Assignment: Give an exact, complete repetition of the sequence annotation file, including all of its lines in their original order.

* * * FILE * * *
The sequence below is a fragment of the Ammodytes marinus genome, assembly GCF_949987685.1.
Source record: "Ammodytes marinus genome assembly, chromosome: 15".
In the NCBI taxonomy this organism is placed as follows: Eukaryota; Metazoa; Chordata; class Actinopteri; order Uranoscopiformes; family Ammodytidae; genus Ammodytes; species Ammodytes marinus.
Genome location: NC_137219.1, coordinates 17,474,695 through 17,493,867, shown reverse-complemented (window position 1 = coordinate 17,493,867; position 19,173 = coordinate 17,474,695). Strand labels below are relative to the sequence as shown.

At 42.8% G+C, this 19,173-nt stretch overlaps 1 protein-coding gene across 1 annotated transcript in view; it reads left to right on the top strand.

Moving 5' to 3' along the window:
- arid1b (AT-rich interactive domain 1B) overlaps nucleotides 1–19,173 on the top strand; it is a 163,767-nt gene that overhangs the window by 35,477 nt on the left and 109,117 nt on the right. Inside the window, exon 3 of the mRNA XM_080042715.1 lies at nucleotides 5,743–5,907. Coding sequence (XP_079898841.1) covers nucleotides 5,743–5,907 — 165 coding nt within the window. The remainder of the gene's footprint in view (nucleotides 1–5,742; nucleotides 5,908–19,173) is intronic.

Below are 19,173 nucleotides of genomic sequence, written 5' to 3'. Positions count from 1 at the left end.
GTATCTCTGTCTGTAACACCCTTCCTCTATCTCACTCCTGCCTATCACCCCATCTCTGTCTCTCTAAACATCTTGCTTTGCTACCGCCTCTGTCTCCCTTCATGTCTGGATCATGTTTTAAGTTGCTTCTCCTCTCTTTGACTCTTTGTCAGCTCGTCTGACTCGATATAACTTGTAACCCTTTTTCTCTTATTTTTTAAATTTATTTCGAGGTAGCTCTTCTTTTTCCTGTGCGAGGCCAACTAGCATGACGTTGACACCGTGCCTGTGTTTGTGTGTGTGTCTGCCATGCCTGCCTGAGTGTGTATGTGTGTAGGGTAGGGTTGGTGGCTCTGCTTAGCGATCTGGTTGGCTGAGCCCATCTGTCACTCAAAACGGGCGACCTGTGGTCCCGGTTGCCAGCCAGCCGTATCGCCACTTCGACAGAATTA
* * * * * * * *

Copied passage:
The sequence below is a fragment of the Ammodytes marinus genome, assembly GCF_949987685.1.
Source record: "Ammodytes marinus genome assembly, chromosome: 15".
In the NCBI taxonomy this organism is placed as follows: Eukaryota; Metazoa; Chordata; class Actinopteri; order Uranoscopiformes; family Ammodytidae; genus Ammodytes; species Ammodytes marinus.
Genome location: NC_137219.1, coordinates 17,474,695 through 17,493,867, shown reverse-complemented (window position 1 = coordinate 17,493,867; position 19,173 = coordinate 17,474,695). Strand labels below are relative to the sequence as shown.

At 42.8% G+C, this 19,173-nt stretch overlaps 1 protein-coding gene across 1 annotated transcript in view; it reads left to right on the top strand.

Moving 5' to 3' along the window:
- arid1b (AT-rich interactive domain 1B) overlaps nucleotides 1–19,173 on the top strand; it is a 163,767-nt gene that overhangs the window by 35,477 nt on the left and 109,117 nt on the right. Inside the window, exon 3 of the mRNA XM_080042715.1 lies at nucleotides 5,743–5,907. Coding sequence (XP_079898841.1) covers nucleotides 5,743–5,907 — 165 coding nt within the window. The remainder of the gene's footprint in view (nucleotides 1–5,742; nucleotides 5,908–19,173) is intronic.

Below are 19,173 nucleotides of genomic sequence, written 5' to 3'. Positions count from 1 at the left end.
GTATCTCTGTCTGTAACACCCTTCCTCTATCTCACTCCTGCCTATCACCCCATCTCTGTCTCTCTAAACATCTTGCTTTGCTACCGCCTCTGTCTCCCTTCATGTCTGGATCATGTTTTAAGTTGCTTCTCCTCTCTTTGACTCTTTGTCAGCTCGTCTGACTCGATATAACTTGTAACCCTTTTTCTCTTATTTTTTAAATTTATTTCGAGGTAGCTCTTCTTTTTCCTGTGCGAGGCCAACTAGCATGACGTTGACACCGTGCCTGTGTTTGTGTGTGTGTCTGCCATGCCTGCCTGAGTGTGTATGTGTGTAGGGTAGGGTTGGTGGCTCTGCTTAGCGATCTGGTTGGCTGAGCCCATCTGTCACTCAAAACGGGCGACCTGTGGTCCCGGTTGCCAGCCAGCCGTATCGCCACTTCGACAGAATTA